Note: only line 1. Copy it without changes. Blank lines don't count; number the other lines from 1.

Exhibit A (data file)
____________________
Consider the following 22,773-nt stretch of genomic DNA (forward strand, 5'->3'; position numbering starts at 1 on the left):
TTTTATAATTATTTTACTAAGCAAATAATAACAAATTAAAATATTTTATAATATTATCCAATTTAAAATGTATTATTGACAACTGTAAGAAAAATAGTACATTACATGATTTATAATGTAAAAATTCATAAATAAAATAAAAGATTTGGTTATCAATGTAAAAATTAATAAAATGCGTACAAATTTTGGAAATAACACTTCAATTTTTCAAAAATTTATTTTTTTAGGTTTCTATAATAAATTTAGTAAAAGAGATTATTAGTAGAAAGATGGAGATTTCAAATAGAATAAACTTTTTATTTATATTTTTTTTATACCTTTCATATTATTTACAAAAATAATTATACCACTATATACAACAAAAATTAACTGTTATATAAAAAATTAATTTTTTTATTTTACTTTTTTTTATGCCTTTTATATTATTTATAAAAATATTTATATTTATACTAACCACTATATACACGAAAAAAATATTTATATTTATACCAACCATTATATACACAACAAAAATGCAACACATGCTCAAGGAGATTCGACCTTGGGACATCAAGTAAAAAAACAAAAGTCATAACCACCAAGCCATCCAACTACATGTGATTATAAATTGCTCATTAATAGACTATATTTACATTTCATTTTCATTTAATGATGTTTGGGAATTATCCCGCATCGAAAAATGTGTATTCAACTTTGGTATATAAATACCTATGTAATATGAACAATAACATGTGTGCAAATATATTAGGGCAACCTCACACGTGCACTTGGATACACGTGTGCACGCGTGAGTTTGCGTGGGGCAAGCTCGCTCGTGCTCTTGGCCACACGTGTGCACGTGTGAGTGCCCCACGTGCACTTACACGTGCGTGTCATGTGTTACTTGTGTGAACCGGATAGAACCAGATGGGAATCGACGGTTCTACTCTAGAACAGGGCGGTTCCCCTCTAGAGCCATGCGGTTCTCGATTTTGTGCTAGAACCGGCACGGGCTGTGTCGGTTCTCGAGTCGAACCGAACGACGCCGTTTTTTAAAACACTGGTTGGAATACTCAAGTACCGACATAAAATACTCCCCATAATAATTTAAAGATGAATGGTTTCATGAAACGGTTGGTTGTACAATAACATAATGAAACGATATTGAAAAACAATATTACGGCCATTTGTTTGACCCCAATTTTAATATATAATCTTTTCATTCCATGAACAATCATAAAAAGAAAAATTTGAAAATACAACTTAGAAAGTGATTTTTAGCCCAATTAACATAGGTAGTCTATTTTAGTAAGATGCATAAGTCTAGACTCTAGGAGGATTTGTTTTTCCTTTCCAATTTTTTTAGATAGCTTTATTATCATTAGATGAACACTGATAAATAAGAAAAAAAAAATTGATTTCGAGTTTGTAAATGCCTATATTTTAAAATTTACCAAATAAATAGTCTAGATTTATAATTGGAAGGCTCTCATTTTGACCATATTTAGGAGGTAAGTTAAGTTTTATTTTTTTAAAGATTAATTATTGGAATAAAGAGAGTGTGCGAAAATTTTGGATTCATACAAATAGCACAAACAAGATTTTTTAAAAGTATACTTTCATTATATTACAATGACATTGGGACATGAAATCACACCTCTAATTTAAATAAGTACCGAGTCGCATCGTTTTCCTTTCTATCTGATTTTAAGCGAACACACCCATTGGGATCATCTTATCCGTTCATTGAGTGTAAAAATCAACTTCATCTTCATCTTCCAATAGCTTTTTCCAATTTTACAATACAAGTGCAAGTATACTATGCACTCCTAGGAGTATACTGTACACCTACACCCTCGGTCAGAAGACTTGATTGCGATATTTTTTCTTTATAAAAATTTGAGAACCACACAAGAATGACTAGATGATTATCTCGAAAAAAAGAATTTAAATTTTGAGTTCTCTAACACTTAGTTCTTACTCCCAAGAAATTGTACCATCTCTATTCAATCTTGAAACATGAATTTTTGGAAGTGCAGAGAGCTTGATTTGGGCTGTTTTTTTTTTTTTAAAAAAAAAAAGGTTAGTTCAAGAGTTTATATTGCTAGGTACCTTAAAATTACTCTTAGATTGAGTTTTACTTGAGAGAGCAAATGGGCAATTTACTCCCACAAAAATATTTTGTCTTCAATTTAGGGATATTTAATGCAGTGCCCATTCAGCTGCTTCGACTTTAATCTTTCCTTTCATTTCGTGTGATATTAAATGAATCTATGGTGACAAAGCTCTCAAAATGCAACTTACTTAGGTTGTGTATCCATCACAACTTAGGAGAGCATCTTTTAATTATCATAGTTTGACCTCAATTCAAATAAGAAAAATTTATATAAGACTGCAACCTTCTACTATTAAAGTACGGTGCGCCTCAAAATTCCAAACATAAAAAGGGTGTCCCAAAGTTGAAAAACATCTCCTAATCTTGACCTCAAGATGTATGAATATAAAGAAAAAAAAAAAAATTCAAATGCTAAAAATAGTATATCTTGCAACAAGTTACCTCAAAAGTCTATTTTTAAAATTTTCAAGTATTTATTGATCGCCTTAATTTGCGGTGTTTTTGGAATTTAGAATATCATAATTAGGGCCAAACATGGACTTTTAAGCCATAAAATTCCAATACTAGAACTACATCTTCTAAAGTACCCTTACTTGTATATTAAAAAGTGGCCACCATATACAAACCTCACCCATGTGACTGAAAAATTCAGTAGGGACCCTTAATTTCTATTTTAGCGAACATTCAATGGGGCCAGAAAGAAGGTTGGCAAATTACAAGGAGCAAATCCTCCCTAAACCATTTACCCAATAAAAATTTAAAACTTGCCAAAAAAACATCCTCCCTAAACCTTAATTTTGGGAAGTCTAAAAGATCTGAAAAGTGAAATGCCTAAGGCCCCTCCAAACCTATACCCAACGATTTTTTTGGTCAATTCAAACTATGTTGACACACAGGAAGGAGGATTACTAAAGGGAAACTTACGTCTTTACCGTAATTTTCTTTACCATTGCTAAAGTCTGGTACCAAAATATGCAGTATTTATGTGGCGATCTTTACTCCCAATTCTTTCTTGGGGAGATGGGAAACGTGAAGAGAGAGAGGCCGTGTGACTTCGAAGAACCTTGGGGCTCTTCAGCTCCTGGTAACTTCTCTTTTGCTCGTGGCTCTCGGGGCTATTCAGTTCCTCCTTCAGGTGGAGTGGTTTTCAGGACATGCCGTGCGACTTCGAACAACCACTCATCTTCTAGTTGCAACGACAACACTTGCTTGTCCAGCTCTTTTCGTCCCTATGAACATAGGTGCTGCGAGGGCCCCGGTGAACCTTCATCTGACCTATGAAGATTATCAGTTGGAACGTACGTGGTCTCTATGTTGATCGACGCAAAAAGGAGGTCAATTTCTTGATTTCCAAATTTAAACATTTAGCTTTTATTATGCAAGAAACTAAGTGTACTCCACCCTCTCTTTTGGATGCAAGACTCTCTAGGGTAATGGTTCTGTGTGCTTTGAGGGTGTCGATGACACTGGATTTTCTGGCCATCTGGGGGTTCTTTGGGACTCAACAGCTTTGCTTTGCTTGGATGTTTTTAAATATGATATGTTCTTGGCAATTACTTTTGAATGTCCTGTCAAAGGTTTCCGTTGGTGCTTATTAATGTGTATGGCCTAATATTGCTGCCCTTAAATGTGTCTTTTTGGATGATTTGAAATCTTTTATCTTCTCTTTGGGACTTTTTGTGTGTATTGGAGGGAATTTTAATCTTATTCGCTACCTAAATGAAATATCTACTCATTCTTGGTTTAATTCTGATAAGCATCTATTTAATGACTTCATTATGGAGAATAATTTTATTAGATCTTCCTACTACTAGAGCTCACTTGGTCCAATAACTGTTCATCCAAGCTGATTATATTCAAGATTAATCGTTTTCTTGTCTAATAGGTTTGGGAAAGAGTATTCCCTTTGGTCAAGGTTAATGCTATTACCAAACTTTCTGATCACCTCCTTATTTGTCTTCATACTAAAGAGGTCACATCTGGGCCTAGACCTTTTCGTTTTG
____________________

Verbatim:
Consider the following 22,773-nt stretch of genomic DNA (forward strand, 5'->3'; position numbering starts at 1 on the left):